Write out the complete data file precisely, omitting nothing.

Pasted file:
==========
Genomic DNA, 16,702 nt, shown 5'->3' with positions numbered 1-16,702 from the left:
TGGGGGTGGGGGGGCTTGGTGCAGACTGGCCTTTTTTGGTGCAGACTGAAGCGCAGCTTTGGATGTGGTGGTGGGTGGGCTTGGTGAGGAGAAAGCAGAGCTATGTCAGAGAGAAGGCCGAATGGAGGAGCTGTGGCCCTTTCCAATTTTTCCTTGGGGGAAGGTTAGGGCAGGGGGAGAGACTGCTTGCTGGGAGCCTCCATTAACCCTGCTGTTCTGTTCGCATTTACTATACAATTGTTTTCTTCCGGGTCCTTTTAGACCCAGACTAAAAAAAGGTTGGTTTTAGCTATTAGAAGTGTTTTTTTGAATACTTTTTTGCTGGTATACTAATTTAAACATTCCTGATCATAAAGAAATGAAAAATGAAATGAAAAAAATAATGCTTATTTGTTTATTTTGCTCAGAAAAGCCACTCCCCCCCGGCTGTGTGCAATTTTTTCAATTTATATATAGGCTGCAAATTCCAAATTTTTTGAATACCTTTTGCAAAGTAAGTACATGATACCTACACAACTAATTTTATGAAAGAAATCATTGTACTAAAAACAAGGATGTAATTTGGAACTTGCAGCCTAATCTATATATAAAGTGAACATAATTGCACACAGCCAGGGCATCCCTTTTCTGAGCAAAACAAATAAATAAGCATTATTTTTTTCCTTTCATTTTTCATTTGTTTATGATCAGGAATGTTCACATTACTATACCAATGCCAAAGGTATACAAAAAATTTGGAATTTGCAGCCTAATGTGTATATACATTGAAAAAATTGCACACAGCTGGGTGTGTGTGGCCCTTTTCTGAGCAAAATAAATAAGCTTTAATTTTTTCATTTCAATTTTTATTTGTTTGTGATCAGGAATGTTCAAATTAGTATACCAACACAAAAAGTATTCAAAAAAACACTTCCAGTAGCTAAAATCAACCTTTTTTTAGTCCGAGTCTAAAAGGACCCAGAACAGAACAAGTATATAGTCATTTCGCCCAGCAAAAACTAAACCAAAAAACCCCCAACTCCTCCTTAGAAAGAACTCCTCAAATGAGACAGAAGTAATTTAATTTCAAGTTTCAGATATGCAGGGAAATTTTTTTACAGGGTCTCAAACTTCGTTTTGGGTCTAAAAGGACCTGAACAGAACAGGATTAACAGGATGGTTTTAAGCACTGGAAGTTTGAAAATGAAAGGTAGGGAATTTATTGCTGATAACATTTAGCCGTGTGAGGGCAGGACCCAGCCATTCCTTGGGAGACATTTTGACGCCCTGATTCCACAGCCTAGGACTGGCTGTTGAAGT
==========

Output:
Genomic DNA, 16,702 nt, shown 5'->3' with positions numbered 1-16,702 from the left:
TGGGGGTGGGGGGGCTTGGTGCAGACTGGCCTTTTTTGGTGCAGACTGAAGCGCAGCTTTGGATGTGGTGGTGGGTGGGCTTGGTGAGGAGAAAGCAGAGCTATGTCAGAGAGAAGGCCGAATGGAGGAGCTGTGGCCCTTTCCAATTTTTCCTTGGGGGAAGGTTAGGGCAGGGGGAGAGACTGCTTGCTGGGAGCCTCCATTAACCCTGCTGTTCTGTTCGCATTTACTATACAATTGTTTTCTTCCGGGTCCTTTTAGACCCAGACTAAAAAAAGGTTGGTTTTAGCTATTAGAAGTGTTTTTTTGAATACTTTTTTGCTGGTATACTAATTTAAACATTCCTGATCATAAAGAAATGAAAAATGAAATGAAAAAAATAATGCTTATTTGTTTATTTTGCTCAGAAAAGCCACTCCCCCCCGGCTGTGTGCAATTTTTTCAATTTATATATAGGCTGCAAATTCCAAATTTTTTGAATACCTTTTGCAAAGTAAGTACATGATACCTACACAACTAATTTTATGAAAGAAATCATTGTACTAAAAACAAGGATGTAATTTGGAACTTGCAGCCTAATCTATATATAAAGTGAACATAATTGCACACAGCCAGGGCATCCCTTTTCTGAGCAAAACAAATAAATAAGCATTATTTTTTTCCTTTCATTTTTCATTTGTTTATGATCAGGAATGTTCACATTACTATACCAATGCCAAAGGTATACAAAAAATTTGGAATTTGCAGCCTAATGTGTATATACATTGAAAAAATTGCACACAGCTGGGTGTGTGTGGCCCTTTTCTGAGCAAAATAAATAAGCTTTAATTTTTTCATTTCAATTTTTATTTGTTTGTGATCAGGAATGTTCAAATTAGTATACCAACACAAAAAGTATTCAAAAAAACACTTCCAGTAGCTAAAATCAACCTTTTTTTAGTCCGAGTCTAAAAGGACCCAGAACAGAACAAGTATATAGTCATTTCGCCCAGCAAAAACTAAACCAAAAAACCCCCAACTCCTCCTTAGAAAGAACTCCTCAAATGAGACAGAAGTAATTTAATTTCAAGTTTCAGATATGCAGGGAAATTTTTTTACAGGGTCTCAAACTTCGTTTTGGGTCTAAAAGGACCTGAACAGAACAGGATTAACAGGATGGTTTTAAGCACTGGAAGTTTGAAAATGAAAGGTAGGGAATTTATTGCTGATAACATTTAGCCGTGTGAGGGCAGGACCCAGCCATTCCTTGGGAGACATTTTGACGCCCTGATTCCACAGCCTAGGACTGGCTGTTGAAGT